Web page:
"And this saying," St. Matthew writes, "is commonly reported amongst the Jews until this day." (chap. xxviii. 15.) The evangelist may be thought good authority as to this point, even by those who do not admit his evidence in every other point: and this point is sufficient to prove that the body was missing.
It has also been rightly, I think, observed by Dr. Townshend (Dis. upon the Resur. p. 126), that the story of the guards carried collusion upon the face of it :-" His disciples came by night, and stole him away, while we slept " Men in their circumstances would not have made such an acknowledgement of their negligence, without previous assurances of protection and impunity.
"Especially at the full moon, the city full of people, many probably passing the whole night, as Jesus and his disciples had done, in the open air, the sepulchre so near the city as to be now enclosed within the walls." Priestley on the Resur. p. 24.
from the dead, if his corpse was lying before them. No enthusiasm ever reached to such a pitch of extravagancy as that a spirit may be an illusion; a body is a real thing, an object of sense, in which there can be no mistake. All accounts of spectres leave the body in the grave. And, although the body of Christ might be removed by fraud, and for the purposes of fraud, yet, without any such intention, and by sincere but deluded men (which is the representation of the apostolick character we are now examining), no such attempt could be made. The presence and the absence of the dead body are alike inconsistent with the hypothesis of enthusiasm; for, if present, it must have cured their enthusiasm at once; if absent, fraud, not enthusiasm, must have carried it away.
But further, if we admit, upon the concurrent testimony of all the histories, so much of the account as states that the religion of Jesus was set up at Jerusalem, and set up with asserting, in the very place in which he had been buried, and a few days after he had been buried, his resurrection out of the grave, it is evident, that, if his body could have been found, the Jews would have produced it, as the shortest and completest answer possible to the whole story. The attempt of the apostles could not have survived this refutation a moment. If we also admit, upon the authority of St. Matthew, that the Jews were advertised of the expectation of Christ's followers, and that they had taken due precaution in consequence of this notice, and that the body was in marked and publick custody, the observation receives more force still. For, notwithstanding their precaution, and although thus prepared and forewarned; when the story of the resurrection of Christ came forth, as it immediately did; when it was publickly asserted by his disciples, and made the ground and basis of their preaching in his name, and collecting followers to his religion, the Jews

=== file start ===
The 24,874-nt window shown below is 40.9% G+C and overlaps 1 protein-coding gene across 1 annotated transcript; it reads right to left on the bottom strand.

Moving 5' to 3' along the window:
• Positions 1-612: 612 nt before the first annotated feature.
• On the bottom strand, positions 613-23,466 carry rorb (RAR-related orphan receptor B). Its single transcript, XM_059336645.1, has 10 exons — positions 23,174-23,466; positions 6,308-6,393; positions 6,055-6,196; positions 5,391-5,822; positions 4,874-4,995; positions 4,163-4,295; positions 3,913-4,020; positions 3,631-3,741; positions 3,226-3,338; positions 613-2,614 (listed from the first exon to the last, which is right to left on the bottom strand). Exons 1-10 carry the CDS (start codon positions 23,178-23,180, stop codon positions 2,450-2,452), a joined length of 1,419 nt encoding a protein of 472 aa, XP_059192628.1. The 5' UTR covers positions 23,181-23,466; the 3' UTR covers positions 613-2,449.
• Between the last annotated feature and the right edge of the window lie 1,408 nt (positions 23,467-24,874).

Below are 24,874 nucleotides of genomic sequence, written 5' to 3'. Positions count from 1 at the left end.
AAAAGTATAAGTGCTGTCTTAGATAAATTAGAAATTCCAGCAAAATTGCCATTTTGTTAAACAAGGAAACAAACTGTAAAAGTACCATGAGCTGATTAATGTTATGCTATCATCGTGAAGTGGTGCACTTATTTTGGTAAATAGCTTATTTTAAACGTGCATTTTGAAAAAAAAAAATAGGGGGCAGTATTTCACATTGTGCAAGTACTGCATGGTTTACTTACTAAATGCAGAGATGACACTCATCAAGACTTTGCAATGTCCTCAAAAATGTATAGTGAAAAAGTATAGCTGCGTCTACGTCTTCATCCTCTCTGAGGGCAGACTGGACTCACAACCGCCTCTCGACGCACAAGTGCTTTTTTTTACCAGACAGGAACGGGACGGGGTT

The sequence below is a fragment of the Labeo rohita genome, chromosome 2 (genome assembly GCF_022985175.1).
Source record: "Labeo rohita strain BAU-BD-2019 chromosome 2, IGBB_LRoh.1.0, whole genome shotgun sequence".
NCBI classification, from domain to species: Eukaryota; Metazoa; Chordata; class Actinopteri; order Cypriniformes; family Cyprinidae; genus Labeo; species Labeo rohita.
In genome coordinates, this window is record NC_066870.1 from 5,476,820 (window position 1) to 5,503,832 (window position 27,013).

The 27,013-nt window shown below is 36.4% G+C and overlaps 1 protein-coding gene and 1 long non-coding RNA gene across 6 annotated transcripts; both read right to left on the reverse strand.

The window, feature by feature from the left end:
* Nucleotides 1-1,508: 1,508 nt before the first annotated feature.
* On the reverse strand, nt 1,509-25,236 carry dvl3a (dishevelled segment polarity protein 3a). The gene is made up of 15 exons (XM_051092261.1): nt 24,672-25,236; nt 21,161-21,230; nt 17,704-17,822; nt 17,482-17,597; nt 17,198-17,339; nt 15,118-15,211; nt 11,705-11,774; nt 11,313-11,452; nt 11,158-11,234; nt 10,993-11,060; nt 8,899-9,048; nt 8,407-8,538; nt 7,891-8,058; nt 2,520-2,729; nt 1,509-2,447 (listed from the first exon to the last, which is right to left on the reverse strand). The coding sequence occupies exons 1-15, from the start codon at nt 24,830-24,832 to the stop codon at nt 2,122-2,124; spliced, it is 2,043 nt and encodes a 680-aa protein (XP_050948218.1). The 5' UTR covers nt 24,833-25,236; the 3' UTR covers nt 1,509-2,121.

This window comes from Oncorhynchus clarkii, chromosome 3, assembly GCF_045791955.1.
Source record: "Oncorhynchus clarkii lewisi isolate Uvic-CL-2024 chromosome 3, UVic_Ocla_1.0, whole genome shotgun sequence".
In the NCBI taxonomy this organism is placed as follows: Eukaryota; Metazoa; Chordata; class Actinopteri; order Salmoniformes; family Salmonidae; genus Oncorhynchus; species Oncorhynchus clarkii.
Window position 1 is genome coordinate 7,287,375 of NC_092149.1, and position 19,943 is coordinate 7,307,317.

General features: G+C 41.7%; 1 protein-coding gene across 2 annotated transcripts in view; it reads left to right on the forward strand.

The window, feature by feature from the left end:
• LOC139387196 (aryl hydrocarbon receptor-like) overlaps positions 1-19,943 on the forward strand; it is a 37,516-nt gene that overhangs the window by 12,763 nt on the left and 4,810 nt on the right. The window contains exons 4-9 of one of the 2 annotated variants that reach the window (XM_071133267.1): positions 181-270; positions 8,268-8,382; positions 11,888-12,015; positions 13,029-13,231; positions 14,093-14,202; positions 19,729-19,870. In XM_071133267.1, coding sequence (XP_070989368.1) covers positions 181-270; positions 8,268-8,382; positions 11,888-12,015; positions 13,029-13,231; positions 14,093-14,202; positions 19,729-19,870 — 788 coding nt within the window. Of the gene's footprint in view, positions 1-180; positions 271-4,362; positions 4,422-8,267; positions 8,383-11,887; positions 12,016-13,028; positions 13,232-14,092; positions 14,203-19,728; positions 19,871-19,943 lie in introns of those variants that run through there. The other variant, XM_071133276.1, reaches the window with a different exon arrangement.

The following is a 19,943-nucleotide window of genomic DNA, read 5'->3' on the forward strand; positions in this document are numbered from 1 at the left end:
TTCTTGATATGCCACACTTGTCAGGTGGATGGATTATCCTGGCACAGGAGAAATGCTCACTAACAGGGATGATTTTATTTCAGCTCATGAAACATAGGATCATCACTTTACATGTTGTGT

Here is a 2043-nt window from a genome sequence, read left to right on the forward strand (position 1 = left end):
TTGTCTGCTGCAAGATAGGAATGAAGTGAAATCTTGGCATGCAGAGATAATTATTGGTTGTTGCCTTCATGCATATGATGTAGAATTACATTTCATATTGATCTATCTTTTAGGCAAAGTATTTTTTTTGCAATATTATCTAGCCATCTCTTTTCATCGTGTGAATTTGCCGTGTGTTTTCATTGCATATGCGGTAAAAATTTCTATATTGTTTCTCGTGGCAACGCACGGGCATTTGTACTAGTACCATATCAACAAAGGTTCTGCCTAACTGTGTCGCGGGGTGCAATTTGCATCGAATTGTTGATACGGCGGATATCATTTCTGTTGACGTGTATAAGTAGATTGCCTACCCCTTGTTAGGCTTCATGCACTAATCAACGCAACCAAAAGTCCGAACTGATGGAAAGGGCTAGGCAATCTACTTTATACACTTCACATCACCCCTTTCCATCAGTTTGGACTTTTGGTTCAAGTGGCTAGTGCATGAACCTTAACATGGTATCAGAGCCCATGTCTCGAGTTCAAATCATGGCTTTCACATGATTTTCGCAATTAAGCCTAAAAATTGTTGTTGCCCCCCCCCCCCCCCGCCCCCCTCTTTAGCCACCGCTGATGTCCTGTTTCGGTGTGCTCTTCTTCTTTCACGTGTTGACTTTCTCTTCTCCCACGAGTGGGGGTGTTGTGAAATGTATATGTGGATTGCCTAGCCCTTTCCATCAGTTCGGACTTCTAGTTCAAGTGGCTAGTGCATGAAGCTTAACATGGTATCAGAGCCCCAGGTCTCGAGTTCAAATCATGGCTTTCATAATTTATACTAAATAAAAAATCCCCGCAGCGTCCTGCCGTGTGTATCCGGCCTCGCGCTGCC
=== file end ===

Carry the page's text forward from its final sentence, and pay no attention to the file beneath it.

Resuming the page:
had not the body to produce; but were obliged to meet the testimony of the apostles by an answer, not containing indeed any impossibility in itself, but absolutely inconsistent with the supposition of their integrity; that is, in other words, inconsistent with the supposition which would resolve their conduct into enthusiasm.
The Propagation of Christianity.
In this argument, the first consideration is the fact; in what degree, within what time, and to what extent, Christianity actually was propagated.
The accounts of the matter, which can be collected from our books, are as follow: A few days after Christ's disappearance out of the world, we find an assembly of disciples at Jerusalem, to the number of "about one hundred and twenty*;" which hundred and twenty were, probably, a little association of believers, met together, not merely as believers in Christ, but as personally connected with the apostles, and with one another. Whatever was the number of believers then in Jerusalem, we have no reason to be surprised that so small a company should assemble; for there is no proof, that the followers of Christ were yet formed into a society, that the society was reduced into any order, that it was at this time even understood that a new religion (in the sense which that term conveys to us) was to be set up in the world, or how the professors of that religion were to be distinguished from the rest of mankind. The death of Christ had left, we may suppose, the generality of his disciples in great doubt, both as to what they were to do, and concerning what was to follow. This meeting was holden, as we have already said, a
*Acts i. 15.